A strained-reunion seriocomedy that doesn't bring much depth or insight to its examination of the age-old clash between religion and homosexuality.
A conservative Christian minister welcomes back his long-absent gay brother with less than open arms in “An Ordinary Family,” a strained-reunion seriocomedy that doesn’t bring much depth or insight to its examination of the age-old clash between religion and homosexuality. Well-meaning pic tries hard to extend understanding to its principals, but apart from some relatable moments of familial awkwardness, it’s a tidy and rather mealy-mouthed look at values in conflict, played in a slickly watchable indie register. Further fest bookings and some theatrical exposure seem likely.
The Biederman family’s annual weeklong reunion has just begun when prodigal son Seth (Greg Wise) turns up with wisecracking boyfriend William (Chad Anthony Miller) in tow, to the ill-disguised chagrin of Seth’s older brother, Thomas (Troy Schremmer), a straight-laced pastor and family man. Unable to accept his brother’s sexuality or his decision to leave the parish they used to serve in together, Thomas stews and argues with his more progressive wife, Mattie (Janelle Schremmer), who urges him to make things right with Seth.
Helmer Mike Akel dilutes the tension somewhat with occasional cutaways to the boys’ meek sister, Sharon (Megan Minto), and her plus-sized husband, Chris (Steven Schaefer), who provides clunky comic relief and, later, some nicely understated drama involving the subtle cracks in his own marriage. Chris bonds unexpectedly with William, who admits his outsized personality is an “acquired taste.”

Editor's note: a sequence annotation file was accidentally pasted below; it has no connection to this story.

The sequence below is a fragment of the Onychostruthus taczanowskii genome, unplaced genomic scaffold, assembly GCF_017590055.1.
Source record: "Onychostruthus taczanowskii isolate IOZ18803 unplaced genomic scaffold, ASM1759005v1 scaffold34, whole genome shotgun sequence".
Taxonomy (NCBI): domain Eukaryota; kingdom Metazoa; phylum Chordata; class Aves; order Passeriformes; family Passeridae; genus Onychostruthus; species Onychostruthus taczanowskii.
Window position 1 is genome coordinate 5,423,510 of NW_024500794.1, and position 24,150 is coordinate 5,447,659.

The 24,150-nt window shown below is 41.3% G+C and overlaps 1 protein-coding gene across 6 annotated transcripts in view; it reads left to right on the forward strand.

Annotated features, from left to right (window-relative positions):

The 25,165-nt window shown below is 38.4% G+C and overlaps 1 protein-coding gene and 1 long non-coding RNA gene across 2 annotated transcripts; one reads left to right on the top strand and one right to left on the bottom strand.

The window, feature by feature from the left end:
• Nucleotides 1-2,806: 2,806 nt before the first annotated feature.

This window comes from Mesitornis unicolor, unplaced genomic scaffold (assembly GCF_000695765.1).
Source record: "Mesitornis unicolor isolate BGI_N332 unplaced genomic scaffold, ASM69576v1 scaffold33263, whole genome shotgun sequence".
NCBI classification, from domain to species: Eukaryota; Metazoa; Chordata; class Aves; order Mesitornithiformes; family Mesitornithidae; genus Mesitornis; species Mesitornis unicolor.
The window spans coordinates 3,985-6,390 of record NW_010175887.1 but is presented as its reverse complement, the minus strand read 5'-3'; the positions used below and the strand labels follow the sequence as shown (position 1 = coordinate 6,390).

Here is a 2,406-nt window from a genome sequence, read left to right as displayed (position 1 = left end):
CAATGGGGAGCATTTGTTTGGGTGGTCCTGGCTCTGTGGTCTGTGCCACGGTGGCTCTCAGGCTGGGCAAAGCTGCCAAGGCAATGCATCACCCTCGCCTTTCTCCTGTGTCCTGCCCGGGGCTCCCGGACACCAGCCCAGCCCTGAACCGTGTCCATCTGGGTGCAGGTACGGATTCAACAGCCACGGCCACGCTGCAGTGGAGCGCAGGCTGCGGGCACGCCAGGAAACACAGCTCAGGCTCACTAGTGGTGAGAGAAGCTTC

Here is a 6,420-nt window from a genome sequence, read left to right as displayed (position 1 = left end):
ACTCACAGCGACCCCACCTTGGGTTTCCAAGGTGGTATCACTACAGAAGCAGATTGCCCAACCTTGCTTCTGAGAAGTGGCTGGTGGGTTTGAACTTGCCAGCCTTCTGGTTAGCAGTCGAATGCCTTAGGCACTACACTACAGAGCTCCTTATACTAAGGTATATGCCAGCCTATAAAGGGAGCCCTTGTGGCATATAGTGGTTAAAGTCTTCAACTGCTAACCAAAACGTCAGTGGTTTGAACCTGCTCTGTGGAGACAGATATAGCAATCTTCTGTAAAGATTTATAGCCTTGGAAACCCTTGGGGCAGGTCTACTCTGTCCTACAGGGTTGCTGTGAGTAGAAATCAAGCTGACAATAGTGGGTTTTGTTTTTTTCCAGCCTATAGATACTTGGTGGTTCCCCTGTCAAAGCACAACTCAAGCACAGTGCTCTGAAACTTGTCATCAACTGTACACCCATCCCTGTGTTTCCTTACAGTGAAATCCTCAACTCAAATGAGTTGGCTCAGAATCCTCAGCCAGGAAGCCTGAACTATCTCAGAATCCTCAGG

Following 2006’s “Chalk,” his engaging mockumentary about a year in the lives of four schoolteachers, helmer Mike Akel (who produced and co-wrote with Matt Patterson) takes a relatively direct approach to more sensitive subject matter here. But despite the attempts at handheld naturalism, a naggingly scripted feel persists in the dialogue and situations, many of which seem conveniently engineered to yield moments of reckoning and reconciliation at just the right time.
The script does extend Thomas a measure of grace without writing him off as a closed-minded homophobe, though like most films addressing religious dogma from an outsider’s perspective, “An Ordinary Family” doesn’t engage with matters of faith in more than cursory fashion. Apart from one moment that attempts to pick through the remnants of Seth’s spirituality, church, as depicted here, exists mainly as a place where people can go, sing hymns and enjoy a blandly feel-good respite from the pressures of real life.
Elsewhere, the pic relies too heavily on upbeat, aggressively overscored family-bonding montages, particularly in slideshow-style sequences of everyone splashing about in the house pool. Living-room talent-show scenes that remind one of “Dan in Real Life” are cringe-inducing enough to make nonstop bickering seem preferable by comparison.
The fine cast is well anchored by real-life husband and wife Troy and Janelle Schremmer (both of whom appeared in “Chalk”), providing a believably tetchy sense of marital give-and-take. The filmmakers’ affection for their characters comes through loud and clear, but that good will is also tied to a fundamental complacency that keeps this drama from being as tough and trenchant as it could be. Low-budget tech credits are solid.